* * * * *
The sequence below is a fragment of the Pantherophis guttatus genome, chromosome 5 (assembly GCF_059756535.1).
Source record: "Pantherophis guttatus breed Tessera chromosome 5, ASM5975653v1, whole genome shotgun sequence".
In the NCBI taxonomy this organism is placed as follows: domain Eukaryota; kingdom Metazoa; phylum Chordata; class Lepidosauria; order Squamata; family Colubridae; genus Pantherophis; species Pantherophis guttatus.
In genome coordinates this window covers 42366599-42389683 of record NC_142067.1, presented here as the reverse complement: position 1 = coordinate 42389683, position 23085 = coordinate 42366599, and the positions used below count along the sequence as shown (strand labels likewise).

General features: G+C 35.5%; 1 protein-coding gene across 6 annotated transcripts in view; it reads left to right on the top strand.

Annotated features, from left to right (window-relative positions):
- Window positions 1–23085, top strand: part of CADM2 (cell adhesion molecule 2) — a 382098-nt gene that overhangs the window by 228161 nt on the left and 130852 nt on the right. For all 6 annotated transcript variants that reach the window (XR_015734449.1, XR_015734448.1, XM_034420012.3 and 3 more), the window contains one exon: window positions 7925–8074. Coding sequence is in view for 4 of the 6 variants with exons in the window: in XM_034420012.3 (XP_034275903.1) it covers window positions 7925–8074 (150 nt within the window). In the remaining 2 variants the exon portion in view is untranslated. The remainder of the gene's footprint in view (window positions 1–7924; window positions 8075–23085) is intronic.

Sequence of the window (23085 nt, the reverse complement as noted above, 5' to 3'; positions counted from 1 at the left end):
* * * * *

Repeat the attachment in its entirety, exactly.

The sequence below is a fragment of the Pantherophis guttatus genome, chromosome 5 (assembly GCF_059756535.1).
Source record: "Pantherophis guttatus breed Tessera chromosome 5, ASM5975653v1, whole genome shotgun sequence".
In the NCBI taxonomy this organism is placed as follows: domain Eukaryota; kingdom Metazoa; phylum Chordata; class Lepidosauria; order Squamata; family Colubridae; genus Pantherophis; species Pantherophis guttatus.
In genome coordinates this window covers 42366599-42389683 of record NC_142067.1, presented here as the reverse complement: position 1 = coordinate 42389683, position 23085 = coordinate 42366599, and the positions used below count along the sequence as shown (strand labels likewise).

General features: G+C 35.5%; 1 protein-coding gene across 6 annotated transcripts in view; it reads left to right on the top strand.

Annotated features, from left to right (window-relative positions):
- Window positions 1–23085, top strand: part of CADM2 (cell adhesion molecule 2) — a 382098-nt gene that overhangs the window by 228161 nt on the left and 130852 nt on the right. For all 6 annotated transcript variants that reach the window (XR_015734449.1, XR_015734448.1, XM_034420012.3 and 3 more), the window contains one exon: window positions 7925–8074. Coding sequence is in view for 4 of the 6 variants with exons in the window: in XM_034420012.3 (XP_034275903.1) it covers window positions 7925–8074 (150 nt within the window). In the remaining 2 variants the exon portion in view is untranslated. The remainder of the gene's footprint in view (window positions 1–7924; window positions 8075–23085) is intronic.

Sequence of the window (23085 nt, the reverse complement as noted above, 5' to 3'; positions counted from 1 at the left end):